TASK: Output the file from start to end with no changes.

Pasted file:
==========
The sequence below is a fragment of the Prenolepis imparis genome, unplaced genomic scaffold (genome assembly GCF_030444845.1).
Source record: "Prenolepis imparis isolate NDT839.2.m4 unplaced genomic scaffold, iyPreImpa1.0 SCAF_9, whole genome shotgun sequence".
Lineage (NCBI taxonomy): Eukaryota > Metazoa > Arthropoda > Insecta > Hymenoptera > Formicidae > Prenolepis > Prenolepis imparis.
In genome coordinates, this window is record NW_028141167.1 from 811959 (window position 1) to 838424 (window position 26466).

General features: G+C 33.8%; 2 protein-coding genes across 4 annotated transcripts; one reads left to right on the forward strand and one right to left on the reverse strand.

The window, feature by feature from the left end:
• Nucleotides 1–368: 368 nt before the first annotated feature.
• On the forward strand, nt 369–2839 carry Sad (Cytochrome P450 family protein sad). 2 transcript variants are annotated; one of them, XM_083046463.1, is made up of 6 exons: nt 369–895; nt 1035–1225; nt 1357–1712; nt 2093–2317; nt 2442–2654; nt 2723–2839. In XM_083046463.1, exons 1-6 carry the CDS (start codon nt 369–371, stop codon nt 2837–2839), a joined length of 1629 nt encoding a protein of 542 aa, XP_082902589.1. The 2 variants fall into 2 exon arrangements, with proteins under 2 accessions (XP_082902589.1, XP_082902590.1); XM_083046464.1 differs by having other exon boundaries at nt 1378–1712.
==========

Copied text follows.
The sequence below is a fragment of the Prenolepis imparis genome, unplaced genomic scaffold (genome assembly GCF_030444845.1).
Source record: "Prenolepis imparis isolate NDT839.2.m4 unplaced genomic scaffold, iyPreImpa1.0 SCAF_9, whole genome shotgun sequence".
Lineage (NCBI taxonomy): Eukaryota > Metazoa > Arthropoda > Insecta > Hymenoptera > Formicidae > Prenolepis > Prenolepis imparis.
In genome coordinates, this window is record NW_028141167.1 from 811959 (window position 1) to 838424 (window position 26466).

General features: G+C 33.8%; 2 protein-coding genes across 4 annotated transcripts; one reads left to right on the forward strand and one right to left on the reverse strand.

The window, feature by feature from the left end:
• Nucleotides 1–368: 368 nt before the first annotated feature.
• On the forward strand, nt 369–2839 carry Sad (Cytochrome P450 family protein sad). 2 transcript variants are annotated; one of them, XM_083046463.1, is made up of 6 exons: nt 369–895; nt 1035–1225; nt 1357–1712; nt 2093–2317; nt 2442–2654; nt 2723–2839. In XM_083046463.1, exons 1-6 carry the CDS (start codon nt 369–371, stop codon nt 2837–2839), a joined length of 1629 nt encoding a protein of 542 aa, XP_082902589.1. The 2 variants fall into 2 exon arrangements, with proteins under 2 accessions (XP_082902589.1, XP_082902590.1); XM_083046464.1 differs by having other exon boundaries at nt 1378–1712.